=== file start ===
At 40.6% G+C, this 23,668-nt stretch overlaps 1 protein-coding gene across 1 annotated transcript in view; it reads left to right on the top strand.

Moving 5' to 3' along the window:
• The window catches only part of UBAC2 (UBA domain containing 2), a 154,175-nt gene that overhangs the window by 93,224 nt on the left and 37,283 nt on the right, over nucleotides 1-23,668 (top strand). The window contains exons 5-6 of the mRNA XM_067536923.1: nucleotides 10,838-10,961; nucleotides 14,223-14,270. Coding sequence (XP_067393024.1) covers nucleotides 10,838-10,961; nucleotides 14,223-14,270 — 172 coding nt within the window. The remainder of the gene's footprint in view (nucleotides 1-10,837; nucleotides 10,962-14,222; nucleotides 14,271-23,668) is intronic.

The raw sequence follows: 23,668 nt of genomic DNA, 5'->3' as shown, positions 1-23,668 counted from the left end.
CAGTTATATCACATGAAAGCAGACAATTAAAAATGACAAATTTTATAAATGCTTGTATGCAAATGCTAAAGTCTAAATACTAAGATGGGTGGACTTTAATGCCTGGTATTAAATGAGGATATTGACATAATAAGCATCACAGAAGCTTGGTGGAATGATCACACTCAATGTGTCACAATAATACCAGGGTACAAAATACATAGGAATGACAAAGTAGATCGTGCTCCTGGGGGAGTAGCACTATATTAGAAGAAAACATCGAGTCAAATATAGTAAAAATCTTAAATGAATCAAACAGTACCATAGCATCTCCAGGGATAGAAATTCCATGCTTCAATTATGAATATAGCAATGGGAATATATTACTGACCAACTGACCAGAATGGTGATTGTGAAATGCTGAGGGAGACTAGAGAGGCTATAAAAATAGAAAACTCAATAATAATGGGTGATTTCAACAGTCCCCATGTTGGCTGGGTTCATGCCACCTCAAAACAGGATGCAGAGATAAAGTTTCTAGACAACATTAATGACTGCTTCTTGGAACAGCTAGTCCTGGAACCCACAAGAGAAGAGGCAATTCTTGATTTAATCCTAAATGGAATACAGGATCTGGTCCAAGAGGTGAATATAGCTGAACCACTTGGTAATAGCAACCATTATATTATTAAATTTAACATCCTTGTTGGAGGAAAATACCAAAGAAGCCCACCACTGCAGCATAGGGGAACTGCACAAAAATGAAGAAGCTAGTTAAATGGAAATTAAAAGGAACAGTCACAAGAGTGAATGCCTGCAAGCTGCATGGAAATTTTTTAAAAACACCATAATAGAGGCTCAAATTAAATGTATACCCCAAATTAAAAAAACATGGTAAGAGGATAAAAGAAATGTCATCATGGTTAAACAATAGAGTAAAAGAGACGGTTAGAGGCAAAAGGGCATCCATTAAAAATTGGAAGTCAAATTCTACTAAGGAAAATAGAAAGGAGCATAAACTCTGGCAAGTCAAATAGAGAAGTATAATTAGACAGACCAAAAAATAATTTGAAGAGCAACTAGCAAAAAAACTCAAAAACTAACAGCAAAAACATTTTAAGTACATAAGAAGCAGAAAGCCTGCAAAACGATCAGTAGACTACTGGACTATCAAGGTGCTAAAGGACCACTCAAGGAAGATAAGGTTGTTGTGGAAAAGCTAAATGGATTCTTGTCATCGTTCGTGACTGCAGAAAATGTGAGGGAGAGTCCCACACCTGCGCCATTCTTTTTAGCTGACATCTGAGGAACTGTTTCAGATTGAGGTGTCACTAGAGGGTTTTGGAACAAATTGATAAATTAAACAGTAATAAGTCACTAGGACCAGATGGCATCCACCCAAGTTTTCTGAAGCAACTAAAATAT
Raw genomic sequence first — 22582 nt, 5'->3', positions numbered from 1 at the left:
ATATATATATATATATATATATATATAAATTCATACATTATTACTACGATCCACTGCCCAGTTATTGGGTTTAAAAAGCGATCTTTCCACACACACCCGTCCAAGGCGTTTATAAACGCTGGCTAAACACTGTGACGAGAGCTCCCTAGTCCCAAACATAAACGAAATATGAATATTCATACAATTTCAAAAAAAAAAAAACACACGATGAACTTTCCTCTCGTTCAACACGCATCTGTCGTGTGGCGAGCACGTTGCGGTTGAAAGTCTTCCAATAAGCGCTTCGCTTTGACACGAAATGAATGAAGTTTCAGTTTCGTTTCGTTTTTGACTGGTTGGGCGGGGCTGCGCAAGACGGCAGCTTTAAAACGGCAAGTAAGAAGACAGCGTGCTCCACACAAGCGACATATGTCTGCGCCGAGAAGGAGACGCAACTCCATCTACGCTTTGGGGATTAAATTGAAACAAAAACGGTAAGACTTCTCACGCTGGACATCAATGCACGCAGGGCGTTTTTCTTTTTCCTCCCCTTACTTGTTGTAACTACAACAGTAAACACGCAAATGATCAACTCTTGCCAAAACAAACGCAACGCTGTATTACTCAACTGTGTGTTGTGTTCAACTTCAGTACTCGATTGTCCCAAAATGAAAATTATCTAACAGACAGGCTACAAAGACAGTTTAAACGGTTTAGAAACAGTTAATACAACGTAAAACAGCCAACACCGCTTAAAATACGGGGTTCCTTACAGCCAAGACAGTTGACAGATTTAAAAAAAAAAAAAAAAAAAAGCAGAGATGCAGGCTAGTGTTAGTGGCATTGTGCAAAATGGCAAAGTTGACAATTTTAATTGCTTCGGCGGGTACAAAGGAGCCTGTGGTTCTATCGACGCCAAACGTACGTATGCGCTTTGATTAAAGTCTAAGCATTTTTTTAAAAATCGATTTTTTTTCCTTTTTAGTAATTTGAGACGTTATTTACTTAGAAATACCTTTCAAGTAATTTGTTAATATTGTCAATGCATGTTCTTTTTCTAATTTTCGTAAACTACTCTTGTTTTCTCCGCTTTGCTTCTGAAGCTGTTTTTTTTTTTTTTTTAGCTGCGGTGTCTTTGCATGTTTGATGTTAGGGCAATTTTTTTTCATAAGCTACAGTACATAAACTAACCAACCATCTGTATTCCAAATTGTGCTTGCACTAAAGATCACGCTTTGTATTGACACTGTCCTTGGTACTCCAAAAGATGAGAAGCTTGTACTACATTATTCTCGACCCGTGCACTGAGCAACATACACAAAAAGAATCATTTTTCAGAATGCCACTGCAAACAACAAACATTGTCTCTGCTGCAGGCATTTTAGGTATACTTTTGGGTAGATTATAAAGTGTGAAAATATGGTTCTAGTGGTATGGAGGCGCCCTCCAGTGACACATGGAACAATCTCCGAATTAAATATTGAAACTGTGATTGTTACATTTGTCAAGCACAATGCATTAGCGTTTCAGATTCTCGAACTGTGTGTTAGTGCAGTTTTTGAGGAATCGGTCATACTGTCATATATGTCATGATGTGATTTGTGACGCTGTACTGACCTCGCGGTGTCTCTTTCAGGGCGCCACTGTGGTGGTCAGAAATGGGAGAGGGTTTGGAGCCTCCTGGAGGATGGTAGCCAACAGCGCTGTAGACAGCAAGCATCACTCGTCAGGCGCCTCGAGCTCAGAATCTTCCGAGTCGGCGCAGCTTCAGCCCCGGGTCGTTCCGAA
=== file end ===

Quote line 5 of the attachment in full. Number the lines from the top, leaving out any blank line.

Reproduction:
CAGTTATATCACATGAAAGCAGACAATTAAAAATGACAAATTTTATAAATGCTTGTATGCAAATGCTAAAGTCTAAATACTAAGATGGGTGGACTTTAATGCCTGGTATTAAATGAGGATATTGACATAATAAGCATCACAGAAGCTTGGTGGAATGATCACACTCAATGTGTCACAATAATACCAGGGTACAAAATACATAGGAATGACAAAGTAGATCGTGCTCCTGGGGGAGTAGCACTATATTAGAAGAAAACATCGAGTCAAATATAGTAAAAATCTTAAATGAATCAAACAGTACCATAGCATCTCCAGGGATAGAAATTCCATGCTTCAATTATGAATATAGCAATGGGAATATATTACTGACCAACTGACCAGAATGGTGATTGTGAAATGCTGAGGGAGACTAGAGAGGCTATAAAAATAGAAAACTCAATAATAATGGGTGATTTCAACAGTCCCCATGTTGGCTGGGTTCATGCCACCTCAAAACAGGATGCAGAGATAAAGTTTCTAGACAACATTAATGACTGCTTCTTGGAACAGCTAGTCCTGGAACCCACAAGAGAAGAGGCAATTCTTGATTTAATCCTAAATGGAATACAGGATCTGGTCCAAGAGGTGAATATAGCTGAACCACTTGGTAATAGCAACCATTATATTATTAAATTTAACATCCTTGTTGGAGGAAAATACCAAAGAAGCCCACCACTGCAGCATAGGGGAACTGCACAAAAATGAAGAAGCTAGTTAAATGGAAATTAAAAGGAACAGTCACAAGAGTGAATGCCTGCAAGCTGCATGGAAATTTTTTAAAAACACCATAATAGAGGCTCAAATTAAATGTATACCCCAAATTAAAAAAACATGGTAAGAGGATAAAAGAAATGTCATCATGGTTAAACAATAGAGTAAAAGAGACGGTTAGAGGCAAAAGGGCATCCATTAAAAATTGGAAGTCAAATTCTACTAAGGAAAATAGAAAGGAGCATAAACTCTGGCAAGTCAAATAGAGAAGTATAATTAGACAGACCAAAAAATAATTTGAAGAGCAACTAGCAAAAAAACTCAAAAACTAACAGCAAAAACATTTTAAGTACATAAGAAGCAGAAAGCCTGCAAAACGATCAGTAGACTACTGGACTATCAAGGTGCTAAAGGACCACTCAAGGAAGATAAGGTTGTTGTGGAAAAGCTAAATGGATTCTTGTCATCGTTCGTGACTGCAGAAAATGTGAGGGAGAGTCCCACACCTGCGCCATTCTTTTTAGCTGACATCTGAGGAACTGTTTCAGATTGAGGTGTCACTAGAGGGTTTTGGAACAAATTGATAAATTAAACAGTAATAAGTCACTAGGACCAGATGGCATCCACCCAAGTTTTCTGAAGCAACTAAAATAT